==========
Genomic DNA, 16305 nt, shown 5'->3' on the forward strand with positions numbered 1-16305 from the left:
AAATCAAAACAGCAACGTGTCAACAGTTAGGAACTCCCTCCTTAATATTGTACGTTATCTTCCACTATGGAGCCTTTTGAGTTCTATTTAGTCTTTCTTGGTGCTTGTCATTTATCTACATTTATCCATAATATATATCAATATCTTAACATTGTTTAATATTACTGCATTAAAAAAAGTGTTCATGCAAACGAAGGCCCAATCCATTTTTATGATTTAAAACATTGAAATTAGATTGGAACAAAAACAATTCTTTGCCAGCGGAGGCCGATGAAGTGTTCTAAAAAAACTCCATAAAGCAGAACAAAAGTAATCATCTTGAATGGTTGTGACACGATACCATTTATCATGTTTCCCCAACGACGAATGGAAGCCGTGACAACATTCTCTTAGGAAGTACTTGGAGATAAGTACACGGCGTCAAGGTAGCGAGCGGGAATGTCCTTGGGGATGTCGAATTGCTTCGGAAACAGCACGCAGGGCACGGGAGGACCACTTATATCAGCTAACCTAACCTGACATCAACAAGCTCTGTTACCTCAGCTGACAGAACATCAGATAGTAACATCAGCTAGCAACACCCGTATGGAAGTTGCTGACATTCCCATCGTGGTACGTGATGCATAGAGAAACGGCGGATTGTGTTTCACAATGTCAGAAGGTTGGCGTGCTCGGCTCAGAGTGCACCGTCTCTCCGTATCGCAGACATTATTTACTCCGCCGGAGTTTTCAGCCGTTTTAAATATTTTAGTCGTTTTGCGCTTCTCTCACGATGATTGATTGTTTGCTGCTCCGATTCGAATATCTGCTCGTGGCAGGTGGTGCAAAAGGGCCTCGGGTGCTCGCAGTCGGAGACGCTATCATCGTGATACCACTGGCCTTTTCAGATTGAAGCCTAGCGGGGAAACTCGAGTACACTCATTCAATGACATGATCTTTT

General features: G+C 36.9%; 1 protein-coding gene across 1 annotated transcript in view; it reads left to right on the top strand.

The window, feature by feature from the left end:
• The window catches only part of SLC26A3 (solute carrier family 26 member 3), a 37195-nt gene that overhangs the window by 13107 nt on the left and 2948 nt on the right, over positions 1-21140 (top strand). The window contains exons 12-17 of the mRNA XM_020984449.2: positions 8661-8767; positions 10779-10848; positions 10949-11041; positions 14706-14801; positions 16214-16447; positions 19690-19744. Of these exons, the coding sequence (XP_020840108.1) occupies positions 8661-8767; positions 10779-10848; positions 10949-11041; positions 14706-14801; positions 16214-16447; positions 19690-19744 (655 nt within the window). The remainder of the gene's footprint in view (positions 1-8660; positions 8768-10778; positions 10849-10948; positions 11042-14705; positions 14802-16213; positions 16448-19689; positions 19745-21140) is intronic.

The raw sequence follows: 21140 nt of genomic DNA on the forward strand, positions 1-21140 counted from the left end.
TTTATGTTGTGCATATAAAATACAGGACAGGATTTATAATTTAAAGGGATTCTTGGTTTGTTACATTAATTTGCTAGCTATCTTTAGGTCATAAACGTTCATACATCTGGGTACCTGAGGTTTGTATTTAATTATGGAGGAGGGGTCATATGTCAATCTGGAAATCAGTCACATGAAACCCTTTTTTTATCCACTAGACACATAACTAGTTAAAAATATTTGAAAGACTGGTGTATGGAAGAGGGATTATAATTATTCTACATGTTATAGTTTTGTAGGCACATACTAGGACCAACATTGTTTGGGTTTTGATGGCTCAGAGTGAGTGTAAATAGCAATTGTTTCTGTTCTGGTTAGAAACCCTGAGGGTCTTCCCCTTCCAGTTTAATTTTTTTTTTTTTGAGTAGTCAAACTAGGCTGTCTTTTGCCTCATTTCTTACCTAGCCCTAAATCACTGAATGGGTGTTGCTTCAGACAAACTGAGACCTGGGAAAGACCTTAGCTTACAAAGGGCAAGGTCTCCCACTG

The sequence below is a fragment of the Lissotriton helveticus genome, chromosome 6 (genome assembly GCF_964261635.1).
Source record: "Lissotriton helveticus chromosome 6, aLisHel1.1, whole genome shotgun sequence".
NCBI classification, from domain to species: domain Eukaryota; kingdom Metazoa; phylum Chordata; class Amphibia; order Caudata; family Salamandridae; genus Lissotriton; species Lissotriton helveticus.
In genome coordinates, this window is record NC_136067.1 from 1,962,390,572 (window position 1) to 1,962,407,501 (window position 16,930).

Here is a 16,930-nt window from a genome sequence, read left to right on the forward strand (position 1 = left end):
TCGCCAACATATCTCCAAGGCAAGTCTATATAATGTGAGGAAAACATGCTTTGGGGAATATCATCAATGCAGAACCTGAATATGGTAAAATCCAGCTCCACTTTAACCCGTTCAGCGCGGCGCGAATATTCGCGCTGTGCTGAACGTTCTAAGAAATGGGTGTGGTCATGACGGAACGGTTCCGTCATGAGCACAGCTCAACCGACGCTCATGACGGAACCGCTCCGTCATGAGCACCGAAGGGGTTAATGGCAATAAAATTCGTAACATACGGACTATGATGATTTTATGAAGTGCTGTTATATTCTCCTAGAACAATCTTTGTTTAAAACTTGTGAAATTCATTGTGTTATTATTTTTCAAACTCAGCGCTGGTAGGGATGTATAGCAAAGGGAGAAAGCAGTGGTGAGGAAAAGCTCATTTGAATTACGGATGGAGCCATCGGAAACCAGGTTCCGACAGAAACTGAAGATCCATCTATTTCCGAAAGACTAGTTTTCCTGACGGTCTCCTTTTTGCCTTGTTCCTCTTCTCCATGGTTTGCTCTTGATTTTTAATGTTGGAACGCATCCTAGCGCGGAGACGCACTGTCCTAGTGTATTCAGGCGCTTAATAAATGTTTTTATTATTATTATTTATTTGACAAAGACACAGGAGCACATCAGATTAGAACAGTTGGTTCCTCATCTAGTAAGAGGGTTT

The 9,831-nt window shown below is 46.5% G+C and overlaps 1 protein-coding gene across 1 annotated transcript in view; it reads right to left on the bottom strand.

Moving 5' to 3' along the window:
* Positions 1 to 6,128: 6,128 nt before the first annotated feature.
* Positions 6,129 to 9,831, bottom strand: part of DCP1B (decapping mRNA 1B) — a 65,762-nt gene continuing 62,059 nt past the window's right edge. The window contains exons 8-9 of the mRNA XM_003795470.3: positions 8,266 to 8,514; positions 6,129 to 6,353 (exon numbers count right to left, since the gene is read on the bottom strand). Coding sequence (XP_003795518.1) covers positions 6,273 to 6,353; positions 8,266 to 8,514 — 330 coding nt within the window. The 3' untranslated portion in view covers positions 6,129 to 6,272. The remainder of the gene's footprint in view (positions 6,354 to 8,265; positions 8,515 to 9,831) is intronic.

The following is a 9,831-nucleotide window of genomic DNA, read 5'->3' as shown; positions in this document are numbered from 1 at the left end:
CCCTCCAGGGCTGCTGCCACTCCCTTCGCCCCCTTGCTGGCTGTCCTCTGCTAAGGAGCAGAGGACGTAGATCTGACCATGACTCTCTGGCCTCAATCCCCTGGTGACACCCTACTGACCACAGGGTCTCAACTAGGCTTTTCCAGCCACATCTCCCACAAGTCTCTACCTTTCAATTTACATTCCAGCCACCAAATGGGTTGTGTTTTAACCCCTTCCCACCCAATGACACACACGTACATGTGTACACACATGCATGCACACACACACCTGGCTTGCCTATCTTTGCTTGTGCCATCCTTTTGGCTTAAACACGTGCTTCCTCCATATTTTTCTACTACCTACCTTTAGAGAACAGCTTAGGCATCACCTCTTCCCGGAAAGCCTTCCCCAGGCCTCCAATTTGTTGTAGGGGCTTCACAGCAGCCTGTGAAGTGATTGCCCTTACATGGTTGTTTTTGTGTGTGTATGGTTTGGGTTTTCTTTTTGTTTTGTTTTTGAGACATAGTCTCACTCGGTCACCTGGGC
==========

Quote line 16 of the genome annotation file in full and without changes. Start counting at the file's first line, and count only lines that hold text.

* Positions 1 to 6,128: 6,128 nt before the first annotated feature.